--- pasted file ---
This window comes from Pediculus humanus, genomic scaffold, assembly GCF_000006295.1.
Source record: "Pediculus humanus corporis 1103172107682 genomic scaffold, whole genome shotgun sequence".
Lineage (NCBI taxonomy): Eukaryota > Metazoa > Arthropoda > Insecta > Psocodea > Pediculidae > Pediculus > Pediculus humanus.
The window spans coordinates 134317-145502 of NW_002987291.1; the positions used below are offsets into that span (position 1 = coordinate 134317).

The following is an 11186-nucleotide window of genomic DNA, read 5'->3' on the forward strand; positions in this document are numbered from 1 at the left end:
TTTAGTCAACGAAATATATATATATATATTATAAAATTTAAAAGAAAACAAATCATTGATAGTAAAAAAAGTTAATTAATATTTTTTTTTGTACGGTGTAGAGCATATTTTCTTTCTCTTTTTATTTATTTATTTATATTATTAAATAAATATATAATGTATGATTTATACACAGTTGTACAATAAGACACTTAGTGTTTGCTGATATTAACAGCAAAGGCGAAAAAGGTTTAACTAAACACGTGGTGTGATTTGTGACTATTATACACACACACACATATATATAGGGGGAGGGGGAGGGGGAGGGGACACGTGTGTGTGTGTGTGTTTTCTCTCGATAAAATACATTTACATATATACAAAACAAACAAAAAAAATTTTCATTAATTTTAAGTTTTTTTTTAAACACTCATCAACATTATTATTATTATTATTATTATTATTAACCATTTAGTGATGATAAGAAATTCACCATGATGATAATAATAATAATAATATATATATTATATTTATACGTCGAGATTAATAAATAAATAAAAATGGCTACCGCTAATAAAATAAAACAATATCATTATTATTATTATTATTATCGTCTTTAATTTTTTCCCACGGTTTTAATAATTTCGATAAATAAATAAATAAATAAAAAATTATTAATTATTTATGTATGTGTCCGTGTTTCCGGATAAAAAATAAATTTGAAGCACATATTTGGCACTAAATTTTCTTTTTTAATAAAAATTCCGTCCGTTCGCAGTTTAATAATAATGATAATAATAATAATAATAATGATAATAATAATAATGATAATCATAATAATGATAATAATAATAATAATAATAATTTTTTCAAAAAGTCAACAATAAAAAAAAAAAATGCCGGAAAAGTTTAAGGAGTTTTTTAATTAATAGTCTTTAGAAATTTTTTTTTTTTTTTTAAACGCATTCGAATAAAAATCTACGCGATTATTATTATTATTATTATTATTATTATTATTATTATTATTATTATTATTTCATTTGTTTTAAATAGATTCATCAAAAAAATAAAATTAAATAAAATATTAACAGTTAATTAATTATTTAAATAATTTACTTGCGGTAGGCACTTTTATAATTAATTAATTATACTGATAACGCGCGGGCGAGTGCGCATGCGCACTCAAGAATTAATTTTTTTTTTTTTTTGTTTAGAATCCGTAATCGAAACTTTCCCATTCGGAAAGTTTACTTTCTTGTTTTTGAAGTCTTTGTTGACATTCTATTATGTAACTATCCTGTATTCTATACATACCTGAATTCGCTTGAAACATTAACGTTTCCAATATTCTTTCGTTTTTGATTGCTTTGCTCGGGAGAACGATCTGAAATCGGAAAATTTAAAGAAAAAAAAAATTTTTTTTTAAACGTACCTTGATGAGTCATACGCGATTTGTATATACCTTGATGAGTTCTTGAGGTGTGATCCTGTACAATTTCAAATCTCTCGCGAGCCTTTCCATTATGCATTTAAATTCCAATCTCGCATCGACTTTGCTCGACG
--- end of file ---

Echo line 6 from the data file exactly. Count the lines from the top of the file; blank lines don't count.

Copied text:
TTTAGTCAACGAAATATATATATATATATTATAAAATTTAAAAGAAAACAAATCATTGATAGTAAAAAAAGTTAATTAATATTTTTTTTTGTACGGTGTAGAGCATATTTTCTTTCTCTTTTTATTTATTTATTTATATTATTAAATAAATATATAATGTATGATTTATACACAGTTGTACAATAAGACACTTAGTGTTTGCTGATATTAACAGCAAAGGCGAAAAAGGTTTAACTAAACACGTGGTGTGATTTGTGACTATTATACACACACACACATATATATAGGGGGAGGGGGAGGGGGAGGGGACACGTGTGTGTGTGTGTGTTTTCTCTCGATAAAATACATTTACATATATACAAAACAAACAAAAAAAATTTTCATTAATTTTAAGTTTTTTTTTAAACACTCATCAACATTATTATTATTATTATTATTATTATTAACCATTTAGTGATGATAAGAAATTCACCATGATGATAATAATAATAATAATATATATATTATATTTATACGTCGAGATTAATAAATAAATAAAAATGGCTACCGCTAATAAAATAAAACAATATCATTATTATTATTATTATTATCGTCTTTAATTTTTTCCCACGGTTTTAATAATTTCGATAAATAAATAAATAAATAAAAAATTATTAATTATTTATGTATGTGTCCGTGTTTCCGGATAAAAAATAAATTTGAAGCACATATTTGGCACTAAATTTTCTTTTTTAATAAAAATTCCGTCCGTTCGCAGTTTAATAATAATGATAATAATAATAATAATAATGATAATAATAATAATGATAATCATAATAATGATAATAATAATAATAATAATAATTTTTTCAAAAAGTCAACAATAAAAAAAAAAAATGCCGGAAAAGTTTAAGGAGTTTTTTAATTAATAGTCTTTAGAAATTTTTTTTTTTTTTTTAAACGCATTCGAATAAAAATCTACGCGATTATTATTATTATTATTATTATTATTATTATTATTATTATTATTATTATTTCATTTGTTTTAAATAGATTCATCAAAAAAATAAAATTAAATAAAATATTAACAGTTAATTAATTATTTAAATAATTTACTTGCGGTAGGCACTTTTATAATTAATTAATTATACTGATAACGCGCGGGCGAGTGCGCATGCGCACTCAAGAATTAATTTTTTTTTTTTTTTGTTTAGAATCCGTAATCGAAACTTTCCCATTCGGAAAGTTTACTTTCTTGTTTTTGAAGTCTTTGTTGACATTCTATTATGTAACTATCCTGTATTCTATACATACCTGAATTCGCTTGAAACATTAACGTTTCCAATATTCTTTCGTTTTTGATTGCTTTGCTCGGGAGAACGATCTGAAATCGGAAAATTTAAAGAAAAAAAAAATTTTTTTTTAAACGTACCTTGATGAGTCATACGCGATTTGTATATACCTTGATGAGTTCTTGAGGTGTGATCCTGTACAATTTCAAATCTCTCGCGAGCCTTTCCATTATGCATTTAAATTCCAATCTCGCATCGACTTTGCTCGACG